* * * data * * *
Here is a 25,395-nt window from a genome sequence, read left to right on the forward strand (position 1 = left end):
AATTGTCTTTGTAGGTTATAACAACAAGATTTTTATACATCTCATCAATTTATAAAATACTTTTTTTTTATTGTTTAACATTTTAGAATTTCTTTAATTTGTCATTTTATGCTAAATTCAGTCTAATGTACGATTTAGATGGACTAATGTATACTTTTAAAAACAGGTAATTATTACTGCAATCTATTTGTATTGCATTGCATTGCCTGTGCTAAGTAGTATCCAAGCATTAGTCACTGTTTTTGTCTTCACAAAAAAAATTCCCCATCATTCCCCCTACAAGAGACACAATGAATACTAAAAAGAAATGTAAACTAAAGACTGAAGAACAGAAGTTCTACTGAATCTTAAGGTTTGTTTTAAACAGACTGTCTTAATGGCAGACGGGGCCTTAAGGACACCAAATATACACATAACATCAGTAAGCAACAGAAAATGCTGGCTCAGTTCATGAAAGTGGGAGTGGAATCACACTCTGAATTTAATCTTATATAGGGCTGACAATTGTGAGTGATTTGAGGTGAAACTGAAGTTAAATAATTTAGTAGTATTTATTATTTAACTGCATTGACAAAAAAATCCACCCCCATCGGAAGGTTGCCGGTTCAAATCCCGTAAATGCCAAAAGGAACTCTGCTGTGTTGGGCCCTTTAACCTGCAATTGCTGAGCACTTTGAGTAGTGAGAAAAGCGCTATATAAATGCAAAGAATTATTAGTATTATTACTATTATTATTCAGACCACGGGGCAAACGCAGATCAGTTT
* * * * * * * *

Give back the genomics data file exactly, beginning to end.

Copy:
Here is a 25,395-nt window from a genome sequence, read left to right on the forward strand (position 1 = left end):
AATTGTCTTTGTAGGTTATAACAACAAGATTTTTATACATCTCATCAATTTATAAAATACTTTTTTTTTATTGTTTAACATTTTAGAATTTCTTTAATTTGTCATTTTATGCTAAATTCAGTCTAATGTACGATTTAGATGGACTAATGTATACTTTTAAAAACAGGTAATTATTACTGCAATCTATTTGTATTGCATTGCATTGCCTGTGCTAAGTAGTATCCAAGCATTAGTCACTGTTTTTGTCTTCACAAAAAAAATTCCCCATCATTCCCCCTACAAGAGACACAATGAATACTAAAAAGAAATGTAAACTAAAGACTGAAGAACAGAAGTTCTACTGAATCTTAAGGTTTGTTTTAAACAGACTGTCTTAATGGCAGACGGGGCCTTAAGGACACCAAATATACACATAACATCAGTAAGCAACAGAAAATGCTGGCTCAGTTCATGAAAGTGGGAGTGGAATCACACTCTGAATTTAATCTTATATAGGGCTGACAATTGTGAGTGATTTGAGGTGAAACTGAAGTTAAATAATTTAGTAGTATTTATTATTTAACTGCATTGACAAAAAAATCCACCCCCATCGGAAGGTTGCCGGTTCAAATCCCGTAAATGCCAAAAGGAACTCTGCTGTGTTGGGCCCTTTAACCTGCAATTGCTGAGCACTTTGAGTAGTGAGAAAAGCGCTATATAAATGCAAAGAATTATTAGTATTATTACTATTATTATTCAGACCACGGGGCAAACGCAGATCAGTTT